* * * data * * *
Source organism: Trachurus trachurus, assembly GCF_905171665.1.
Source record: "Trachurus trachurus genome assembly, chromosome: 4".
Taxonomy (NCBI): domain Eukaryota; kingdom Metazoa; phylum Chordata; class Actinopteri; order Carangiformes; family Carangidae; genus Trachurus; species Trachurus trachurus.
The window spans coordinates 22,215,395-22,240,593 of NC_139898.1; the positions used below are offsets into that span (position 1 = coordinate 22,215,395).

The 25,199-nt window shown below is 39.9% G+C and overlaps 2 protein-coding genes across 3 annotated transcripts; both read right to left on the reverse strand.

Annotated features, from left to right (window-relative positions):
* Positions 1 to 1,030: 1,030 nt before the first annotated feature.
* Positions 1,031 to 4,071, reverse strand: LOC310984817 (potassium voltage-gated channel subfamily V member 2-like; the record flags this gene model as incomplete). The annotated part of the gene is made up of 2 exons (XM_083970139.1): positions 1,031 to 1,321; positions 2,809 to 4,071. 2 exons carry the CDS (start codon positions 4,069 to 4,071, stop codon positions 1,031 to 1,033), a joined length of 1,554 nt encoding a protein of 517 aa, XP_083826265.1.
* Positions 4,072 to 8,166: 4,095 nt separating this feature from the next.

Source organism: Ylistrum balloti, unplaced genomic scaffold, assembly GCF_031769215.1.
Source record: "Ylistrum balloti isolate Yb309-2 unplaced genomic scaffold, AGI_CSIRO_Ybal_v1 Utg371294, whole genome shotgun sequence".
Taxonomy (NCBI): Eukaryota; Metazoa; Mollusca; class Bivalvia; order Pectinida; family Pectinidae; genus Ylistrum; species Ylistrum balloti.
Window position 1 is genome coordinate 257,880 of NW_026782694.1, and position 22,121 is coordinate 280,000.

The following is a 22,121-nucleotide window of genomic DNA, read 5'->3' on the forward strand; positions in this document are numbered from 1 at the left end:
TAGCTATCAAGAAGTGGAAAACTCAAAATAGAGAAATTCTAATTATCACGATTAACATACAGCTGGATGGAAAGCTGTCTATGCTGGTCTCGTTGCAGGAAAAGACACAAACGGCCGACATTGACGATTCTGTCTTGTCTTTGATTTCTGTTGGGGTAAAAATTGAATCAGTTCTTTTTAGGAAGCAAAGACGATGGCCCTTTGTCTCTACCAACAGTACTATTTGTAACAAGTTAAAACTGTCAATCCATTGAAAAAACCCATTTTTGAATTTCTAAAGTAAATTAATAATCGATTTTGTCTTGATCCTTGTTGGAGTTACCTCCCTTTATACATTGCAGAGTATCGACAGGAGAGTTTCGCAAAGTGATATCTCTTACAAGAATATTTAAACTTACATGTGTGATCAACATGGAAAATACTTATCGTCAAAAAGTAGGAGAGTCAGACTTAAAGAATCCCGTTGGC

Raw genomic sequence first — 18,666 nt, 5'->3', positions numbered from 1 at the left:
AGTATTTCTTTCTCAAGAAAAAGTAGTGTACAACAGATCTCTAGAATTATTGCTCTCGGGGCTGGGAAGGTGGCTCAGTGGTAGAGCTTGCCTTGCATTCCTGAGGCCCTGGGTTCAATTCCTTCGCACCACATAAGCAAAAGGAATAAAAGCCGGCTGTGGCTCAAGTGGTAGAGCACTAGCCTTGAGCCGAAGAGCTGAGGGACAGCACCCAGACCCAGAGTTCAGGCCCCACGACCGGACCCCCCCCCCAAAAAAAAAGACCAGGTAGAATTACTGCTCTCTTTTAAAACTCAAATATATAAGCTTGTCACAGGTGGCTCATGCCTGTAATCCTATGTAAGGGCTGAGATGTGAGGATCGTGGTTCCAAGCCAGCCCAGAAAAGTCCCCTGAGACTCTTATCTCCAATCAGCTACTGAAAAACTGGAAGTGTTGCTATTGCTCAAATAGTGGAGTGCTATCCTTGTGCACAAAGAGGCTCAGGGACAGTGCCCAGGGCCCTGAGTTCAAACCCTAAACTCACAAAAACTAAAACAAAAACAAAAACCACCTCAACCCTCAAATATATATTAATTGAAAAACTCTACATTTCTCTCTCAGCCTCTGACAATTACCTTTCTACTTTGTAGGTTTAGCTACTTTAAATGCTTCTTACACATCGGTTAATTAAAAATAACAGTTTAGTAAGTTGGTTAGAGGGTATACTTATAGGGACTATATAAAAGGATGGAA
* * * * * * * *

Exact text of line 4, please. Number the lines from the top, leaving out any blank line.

The window spans coordinates 22,215,395-22,240,593 of NC_139898.1; the positions used below are offsets into that span (position 1 = coordinate 22,215,395).